• House Democrats’ memo to the supercommittee would do only one-third the job

    The House Ways and Means Committee has some deficit-cutting suggestions for the supercommittee. At the end of this post I add up what they’re proposing in terms of cuts. Even with the massive changes suggested (e.g., raising the Medicare retirement age to 67, including a public option in ACA exchanges), a conservative estimate of the savings is about one-third of what the supercommittee is supposed to come up with. Bottom line: without revenue increases, the supercommittee’s job will be very hard.

    As reported by Sam Baker:

    The biggest-ticket items on the Ways and Means list are, of course, the most politically charged. Raising the Medicare eligibility age to 67 could save about $125 billion over the next decade, according to the committee’s summary. But the document warns that “raising the Medicare eligibility age would be a radical departure from current policy and is only possible if the (healthcare reform law) is retained.” […]

    Republicans are largely opposed to the other triple-digit option Ways and Means described — extending rebates for prescription drugs so that they apply to people who receive both Medicare and Medicaid. That policy would save the federal government $120 billion over 10 years, and Ways and Means Democrats said the pharmaceutical industry’s objections are mostly baseless. […]

    Ways and Means outlined a handful of other policies that also would affect benefits. Charging co-pays for home health care could net up to $40 billion, according to the Congressional Budget Office, and higher cost-sharing for nursing-home care could save Medicare more than $20 billion.

    The list also covers a slew of payment cuts to doctors and other healthcare providers, which would not directly affect Medicare benefits.

    The full memo is here. In brief, the items included are as follows. All estimates are for a ten-year period except where indicated. Adding them up, they amount to about $520 billion in savings (using the low end of all figures below*), which is close to one-third of the deficit reduction the supercommittee is charged with coming up with (or it is close to one-half, if you think the target is $1.2 trillion instead of $1.5 trillion).

    Medicare Part A

    • Post-Acute Provider Market Basket Freeze (-$14 billion for one year freeze; -$28 billion for two year freeze)
    • Accelerate Home Health Rebasing (-$3 billion)
    • Increase SNF Cost-Sharing (-$21.3 billion)
    • Recoup FY11 SNF Overpayments (up to -$4.5 billion)
    • New SNF Value-Based Purchasing/Readmissions Program (no savings estimate)
    • New Home Health Copay (-$1 to -$5 billion over five years)
    • Eliminate Rural Hospital Payment Add-Ons (-$62.2 billion)
    • Eliminate or Phase-Down Reimbursement for Bad Debt (no savings estimate)
    • Cut Reimbursement for Graduate Medical Education (up to -$15 billion)
    • Recoup Overpayments from Inpatient Hospital Documentation and Coding Improvements (up to $5 billion)

    Medicare Part B

    • Subject Clinical Laboratory Tests to Deductible and Coinsurance (-$24 billion)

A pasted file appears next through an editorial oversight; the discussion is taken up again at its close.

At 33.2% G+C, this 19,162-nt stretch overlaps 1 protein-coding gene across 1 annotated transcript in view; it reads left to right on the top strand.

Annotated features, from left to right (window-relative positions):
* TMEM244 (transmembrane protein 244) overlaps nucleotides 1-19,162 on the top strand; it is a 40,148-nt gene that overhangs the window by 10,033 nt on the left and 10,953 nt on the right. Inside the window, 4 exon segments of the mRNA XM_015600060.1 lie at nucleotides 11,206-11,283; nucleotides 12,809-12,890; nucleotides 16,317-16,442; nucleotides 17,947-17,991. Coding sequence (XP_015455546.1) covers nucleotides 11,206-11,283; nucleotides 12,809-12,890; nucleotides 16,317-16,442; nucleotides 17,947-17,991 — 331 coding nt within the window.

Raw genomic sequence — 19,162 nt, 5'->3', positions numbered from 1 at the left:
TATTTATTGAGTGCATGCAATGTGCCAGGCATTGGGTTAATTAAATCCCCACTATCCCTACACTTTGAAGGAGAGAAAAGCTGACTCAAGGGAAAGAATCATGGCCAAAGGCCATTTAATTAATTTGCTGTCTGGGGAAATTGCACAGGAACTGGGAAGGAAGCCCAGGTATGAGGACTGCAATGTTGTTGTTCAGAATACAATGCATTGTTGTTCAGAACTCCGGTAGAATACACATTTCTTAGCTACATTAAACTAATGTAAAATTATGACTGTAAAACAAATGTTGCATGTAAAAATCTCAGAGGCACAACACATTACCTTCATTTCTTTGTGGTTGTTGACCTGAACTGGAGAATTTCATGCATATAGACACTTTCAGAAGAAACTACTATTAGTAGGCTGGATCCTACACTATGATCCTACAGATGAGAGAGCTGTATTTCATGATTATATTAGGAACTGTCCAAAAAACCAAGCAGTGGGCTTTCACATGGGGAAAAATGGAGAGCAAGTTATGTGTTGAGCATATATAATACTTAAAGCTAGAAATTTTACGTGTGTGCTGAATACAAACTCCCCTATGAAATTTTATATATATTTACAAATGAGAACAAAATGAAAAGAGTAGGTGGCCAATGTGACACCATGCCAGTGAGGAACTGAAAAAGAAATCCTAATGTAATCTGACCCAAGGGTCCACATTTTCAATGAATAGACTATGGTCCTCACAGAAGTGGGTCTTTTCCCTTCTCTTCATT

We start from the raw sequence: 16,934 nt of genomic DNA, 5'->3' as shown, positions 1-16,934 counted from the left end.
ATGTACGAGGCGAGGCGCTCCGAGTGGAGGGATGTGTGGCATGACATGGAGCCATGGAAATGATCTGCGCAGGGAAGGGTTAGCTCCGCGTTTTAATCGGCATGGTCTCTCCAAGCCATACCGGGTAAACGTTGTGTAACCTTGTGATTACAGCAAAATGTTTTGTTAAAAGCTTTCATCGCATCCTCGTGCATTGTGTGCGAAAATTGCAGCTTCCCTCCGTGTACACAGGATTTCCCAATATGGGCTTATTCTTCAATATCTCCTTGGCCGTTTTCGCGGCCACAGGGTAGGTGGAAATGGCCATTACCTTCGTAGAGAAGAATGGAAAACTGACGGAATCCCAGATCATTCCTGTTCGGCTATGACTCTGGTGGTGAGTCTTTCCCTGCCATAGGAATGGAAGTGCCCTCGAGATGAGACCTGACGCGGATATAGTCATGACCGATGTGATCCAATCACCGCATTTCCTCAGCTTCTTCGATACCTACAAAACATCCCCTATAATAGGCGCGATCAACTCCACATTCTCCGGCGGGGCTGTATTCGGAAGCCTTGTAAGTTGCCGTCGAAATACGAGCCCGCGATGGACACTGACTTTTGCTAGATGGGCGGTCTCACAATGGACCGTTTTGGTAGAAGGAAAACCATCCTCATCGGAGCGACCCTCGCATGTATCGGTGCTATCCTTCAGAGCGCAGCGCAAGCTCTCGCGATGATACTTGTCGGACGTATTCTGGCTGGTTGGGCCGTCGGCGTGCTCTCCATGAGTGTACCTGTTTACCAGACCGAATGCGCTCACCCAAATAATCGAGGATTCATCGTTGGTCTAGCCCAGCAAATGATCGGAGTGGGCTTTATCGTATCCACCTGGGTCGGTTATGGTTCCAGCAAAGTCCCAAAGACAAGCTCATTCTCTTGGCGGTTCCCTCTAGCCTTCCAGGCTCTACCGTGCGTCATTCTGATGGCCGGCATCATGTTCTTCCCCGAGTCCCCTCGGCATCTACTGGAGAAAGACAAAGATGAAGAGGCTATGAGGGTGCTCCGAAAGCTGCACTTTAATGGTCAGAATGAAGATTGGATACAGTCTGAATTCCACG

• Increase Utilization Rate of Advanced Imaging Equipment (-$0.4 billion)
    • Require Prior Authorization for Advanced Imaging Services (-$1.1 billion)
    • Reform the Quality Improvement Organizations (QIO) Program (-$0.3 billion)
    • Align Payments for Retail and Mail Order Pharmacies for Diabetic Testing Supplies (-$0.6 to -$0.8 billion)
    • Strengthen Medicare Program Integrity Efforts (-$0.7 billion)
    • Reduce Payments for Drugs Administered in a Physician’s Office (-$3.2 billion)

    Medicare Parts C and D

    • Recover Erroneous Payments Made to Insurers Participating in Medicare Advantage (-$2.6 billion)
    • Establish a Part D Rebate for Dual Eligible Medicare Beneficiaries and Low-Income Subsidy Recipients (-$120 billion)
    General Medicare
    • Increase Cost-Sharing/Premiums or Impose Excise Tax on Beneficiaries with Medigap Coverage (-$12.1 Billion to -$53.4 billion)
    • Raise Medicare eligibility age to 67 (-$124.8 billion)
    • Freeze Income Thresholds for High-Income Beneficiaries and Increase Premium Shares (-13.7 billion)
    • Chained CPI (-$7.3 billion)
    • Medicare Improvement Fund (-$0.9 billion)
    Health Reform
    • Add a public option to the exchanges (-$88 billion)

    * Using the high end doesn’t push this total up very much, a few tens of billions at most.

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    • Small potatoes again, and toxic potatoes too.

      The 5 largest cuts include three that will harm safety net hospitals:

      – cuts to bad debt reimbursement

      – cuts to rural hospital subsidies

      – cuts to Graduate Education subsidies

      Of the other two largest cuts, one will harm millions of Americans

      (the raise in eligibility age), and one I do not understand (Part D rebate.)

      The end result of this economic bloodshed would be a projected $52 billion in annual cuts.

      There are much simpler and more reliable ways to cut $52 billion:

      a. Enact price controls on non-generic drugs

      b. Pay hospitals with flat global budgets, not individual claims for heart surgery, etc. Scrap the entire DRG fee schedule.

      c. Give seniors a flat $2500 each in vouchers for Plan B. Stop paying separate claims for lab work, diagnostic tests, etc.

      As Joseph White has described, this will be greatly resisted by all whose prosperity depends on “working the contract”, i.e. upcoding.

      But it would control the cost of Medicare.

      Bob Hertz, The Health Care Crusade

    • Note that the staff memo provides a list of options, not “suggestions” or recommendations.